Featured Research

from universities, journals, and other organizations

Theoretical physicists probe the Majorana mystery

Date:
August 1, 2012
Source:
Dartmouth College
Summary:
Physicists close in on a subatomic particle that could enable the next generation of supercomputers and illuminate the inscrutability of cosmic dark matter.

Dartmouth Professor Lorenza Viola is on the track of an exotic, subatomic particle, whose existence was first predicted 75 years ago.
Credit: Joseph Mehling

With headlines proclaiming the discovery of the Higgs boson -- the so-called God particle -- particle physics has captured the imagination of the world, particularly among those who dwell on the nature of the cosmos. But this is only one puzzle seemingly solved in a universe of mysteries. In a recent paper in Physical Review Letters, Dartmouth physicists delve into another enigmatic particle.

Majorana is a name whose very mention evokes a veil of mystery. On one level, it refers to a mysterious particle that may exist on the boundary of matter and antimatter. Curiously, it is thought to be both a material particle and its own corresponding antiparticle. Matter and antimatter have long been a cause cιlθbre in both scientific and science fiction circles. When matter and antimatter collide, they typically disappear in a burst of energy -- not so with the Majoranas, thought to be stable and robust.

By virtue of these attributes, the mysterious Majoranas may be instrumental in solving other mysteries, perhaps even redefining the nature of the universe. Some astrophysicists suggest that Majorana particles comprise the elusive "dark matter" thought to form more than 70 percent of the known universe.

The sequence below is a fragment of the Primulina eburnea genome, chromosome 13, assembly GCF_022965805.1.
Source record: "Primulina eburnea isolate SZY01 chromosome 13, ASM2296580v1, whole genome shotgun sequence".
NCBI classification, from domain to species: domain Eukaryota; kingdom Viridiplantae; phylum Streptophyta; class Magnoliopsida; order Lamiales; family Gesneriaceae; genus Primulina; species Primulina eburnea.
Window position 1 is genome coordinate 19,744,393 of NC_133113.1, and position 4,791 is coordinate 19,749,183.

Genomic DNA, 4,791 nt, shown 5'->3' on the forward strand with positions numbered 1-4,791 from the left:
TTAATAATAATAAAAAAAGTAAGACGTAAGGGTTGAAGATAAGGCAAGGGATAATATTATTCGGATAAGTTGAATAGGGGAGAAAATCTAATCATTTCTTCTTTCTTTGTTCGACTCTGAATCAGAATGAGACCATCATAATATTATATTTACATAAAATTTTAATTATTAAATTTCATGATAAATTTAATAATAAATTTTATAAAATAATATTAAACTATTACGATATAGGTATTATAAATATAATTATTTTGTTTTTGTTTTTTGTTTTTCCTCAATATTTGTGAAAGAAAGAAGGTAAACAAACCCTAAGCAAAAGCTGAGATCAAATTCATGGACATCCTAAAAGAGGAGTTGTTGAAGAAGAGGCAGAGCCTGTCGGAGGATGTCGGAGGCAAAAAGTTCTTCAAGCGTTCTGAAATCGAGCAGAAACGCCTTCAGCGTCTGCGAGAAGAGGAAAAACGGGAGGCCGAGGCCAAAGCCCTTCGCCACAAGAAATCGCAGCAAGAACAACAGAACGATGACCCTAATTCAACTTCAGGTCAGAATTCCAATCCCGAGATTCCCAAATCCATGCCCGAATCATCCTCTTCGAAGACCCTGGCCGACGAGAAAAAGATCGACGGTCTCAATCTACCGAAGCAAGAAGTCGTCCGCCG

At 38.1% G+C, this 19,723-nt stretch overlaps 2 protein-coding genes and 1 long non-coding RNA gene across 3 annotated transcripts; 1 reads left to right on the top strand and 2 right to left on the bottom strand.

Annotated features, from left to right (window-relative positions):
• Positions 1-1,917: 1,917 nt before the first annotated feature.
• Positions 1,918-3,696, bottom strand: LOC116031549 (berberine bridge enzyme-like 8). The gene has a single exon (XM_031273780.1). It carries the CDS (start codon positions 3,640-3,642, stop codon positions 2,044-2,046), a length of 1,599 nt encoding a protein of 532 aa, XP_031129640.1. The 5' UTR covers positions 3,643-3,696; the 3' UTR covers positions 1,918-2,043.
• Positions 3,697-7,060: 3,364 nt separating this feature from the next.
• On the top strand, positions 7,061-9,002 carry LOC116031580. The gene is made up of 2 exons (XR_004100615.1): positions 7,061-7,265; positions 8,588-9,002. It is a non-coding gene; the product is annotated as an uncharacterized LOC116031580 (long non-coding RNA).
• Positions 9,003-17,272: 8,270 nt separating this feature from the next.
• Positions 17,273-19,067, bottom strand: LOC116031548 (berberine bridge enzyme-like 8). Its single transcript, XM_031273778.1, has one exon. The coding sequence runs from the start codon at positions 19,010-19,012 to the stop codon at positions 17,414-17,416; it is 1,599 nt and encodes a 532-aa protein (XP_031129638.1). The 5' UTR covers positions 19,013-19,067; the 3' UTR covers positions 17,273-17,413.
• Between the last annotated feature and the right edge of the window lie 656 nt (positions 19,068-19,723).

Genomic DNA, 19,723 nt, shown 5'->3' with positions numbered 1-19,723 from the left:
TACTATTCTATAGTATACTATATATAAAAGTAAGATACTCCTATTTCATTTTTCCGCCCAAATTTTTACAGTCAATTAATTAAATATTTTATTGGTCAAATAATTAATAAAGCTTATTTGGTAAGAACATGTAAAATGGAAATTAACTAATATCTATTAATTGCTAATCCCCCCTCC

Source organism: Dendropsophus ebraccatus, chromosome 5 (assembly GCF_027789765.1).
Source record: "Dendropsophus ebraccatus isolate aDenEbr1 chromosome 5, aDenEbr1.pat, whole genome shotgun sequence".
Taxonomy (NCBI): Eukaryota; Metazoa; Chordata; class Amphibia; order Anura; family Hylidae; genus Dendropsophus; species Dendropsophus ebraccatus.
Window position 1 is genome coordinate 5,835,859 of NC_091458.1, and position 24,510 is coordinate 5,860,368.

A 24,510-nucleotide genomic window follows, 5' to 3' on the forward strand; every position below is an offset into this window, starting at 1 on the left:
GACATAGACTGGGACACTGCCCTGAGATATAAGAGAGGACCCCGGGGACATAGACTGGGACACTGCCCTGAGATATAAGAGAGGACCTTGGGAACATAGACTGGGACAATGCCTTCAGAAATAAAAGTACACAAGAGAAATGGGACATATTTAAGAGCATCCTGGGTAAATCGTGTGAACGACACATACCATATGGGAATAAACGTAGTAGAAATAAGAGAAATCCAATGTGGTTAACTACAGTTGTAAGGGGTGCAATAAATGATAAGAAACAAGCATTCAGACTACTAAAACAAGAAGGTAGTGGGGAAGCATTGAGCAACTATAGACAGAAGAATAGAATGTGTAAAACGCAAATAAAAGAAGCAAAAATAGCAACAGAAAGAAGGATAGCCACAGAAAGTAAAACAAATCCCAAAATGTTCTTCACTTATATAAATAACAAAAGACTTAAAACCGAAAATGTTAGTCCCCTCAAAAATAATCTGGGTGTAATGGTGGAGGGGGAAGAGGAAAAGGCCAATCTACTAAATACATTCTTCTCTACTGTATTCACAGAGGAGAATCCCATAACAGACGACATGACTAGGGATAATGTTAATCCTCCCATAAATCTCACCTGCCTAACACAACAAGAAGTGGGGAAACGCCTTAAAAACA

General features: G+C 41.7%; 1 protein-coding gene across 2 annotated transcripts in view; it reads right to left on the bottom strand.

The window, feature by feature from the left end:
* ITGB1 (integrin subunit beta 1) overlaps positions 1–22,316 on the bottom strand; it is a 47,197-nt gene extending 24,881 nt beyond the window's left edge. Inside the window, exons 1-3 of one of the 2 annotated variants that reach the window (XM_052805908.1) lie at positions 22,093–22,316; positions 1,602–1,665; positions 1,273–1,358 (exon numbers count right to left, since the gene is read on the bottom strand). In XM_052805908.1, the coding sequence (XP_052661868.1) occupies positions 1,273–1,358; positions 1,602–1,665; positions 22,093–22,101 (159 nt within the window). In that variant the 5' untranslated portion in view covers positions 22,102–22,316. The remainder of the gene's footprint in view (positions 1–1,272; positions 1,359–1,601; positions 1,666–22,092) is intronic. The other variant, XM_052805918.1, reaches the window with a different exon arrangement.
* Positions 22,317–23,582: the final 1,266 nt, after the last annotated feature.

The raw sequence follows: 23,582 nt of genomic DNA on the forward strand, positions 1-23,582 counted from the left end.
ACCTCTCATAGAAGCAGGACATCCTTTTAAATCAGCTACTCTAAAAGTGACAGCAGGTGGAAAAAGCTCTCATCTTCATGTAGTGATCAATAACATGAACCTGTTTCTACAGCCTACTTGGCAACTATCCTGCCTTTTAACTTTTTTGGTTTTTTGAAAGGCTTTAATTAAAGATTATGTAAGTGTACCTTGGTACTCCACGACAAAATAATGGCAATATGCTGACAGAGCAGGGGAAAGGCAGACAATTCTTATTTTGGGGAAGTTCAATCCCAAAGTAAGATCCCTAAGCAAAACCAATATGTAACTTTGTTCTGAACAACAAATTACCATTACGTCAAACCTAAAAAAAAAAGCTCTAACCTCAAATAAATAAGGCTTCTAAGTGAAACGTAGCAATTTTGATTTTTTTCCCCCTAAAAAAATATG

Despite intensive searches, no elementary particle has so far been found that is a Majorana particle. Over the last few years, however, condensed-matter physicists have realized that Majorana could collectively form as "quasiparticles," built out of ordinary electrons in matter, under appropriate physical conditions.

Thanks to their reputed robustness, these Majorana quasiparticles are believed to be suitable as the building blocks of quantum computers. Though theoretical at the moment, quantum computers have the potential to be orders of magnitude more powerful than our current digital devices. As envisioned, they would have immense capacities to store information and the ability to solve important computational problems with unprecedented efficiency.

The particle's namesake, the brilliant Italian physicist Ettore Majorana, is himself a mystery. In 1937, he postulated the theoretical existence of such a particle. Then, in 1938, he withdrew all his money from the bank in Naples, boarded the boat to Palermo, and was never seen again.

Theorist Lorenza Viola, a professor of physics at Dartmouth College, has joined the search for the Majorana -- the particle, not the man. Sharing the passion for the microscopic world with her long-lost countryman, Viola and her colleagues act as theoretical detectives, peering into places where the elusive particle might be hiding.

Pursuit of the Majorana is made more complex since particles and quasiparticles are operating in the realm of quantum mechanics, at the subatomic level where the rules of classical physics don't apply. Quantum mechanics is the revolutionary body of principles that explains the behavior of matter and energy on the atomic and subatomic scale -- in essence a different reality from the everyday observable world.

"The challenge we have is that we work with the microscopic, not something like stars and galaxies that you can see and relate to," explains Viola. "I tell my students we are so big, this is so microscopic, and we just don't have enough imagination to visualize things at this level. But if we could be tiny as an electron, we could understand the quantum world much better."

These perceptual impediments notwithstanding, Viola is hot on the heels of the Majoranas. With Shusa Deng, a Dartmouth postdoctoral research associate, and colleague Gerardo Ortiz, a professor of physics at Indiana University, she has published a paper suggesting a locale where they may be found. They propose a theoretical model to support Majorana quasiparticles forming a class of exotic materials known as topological superconductors.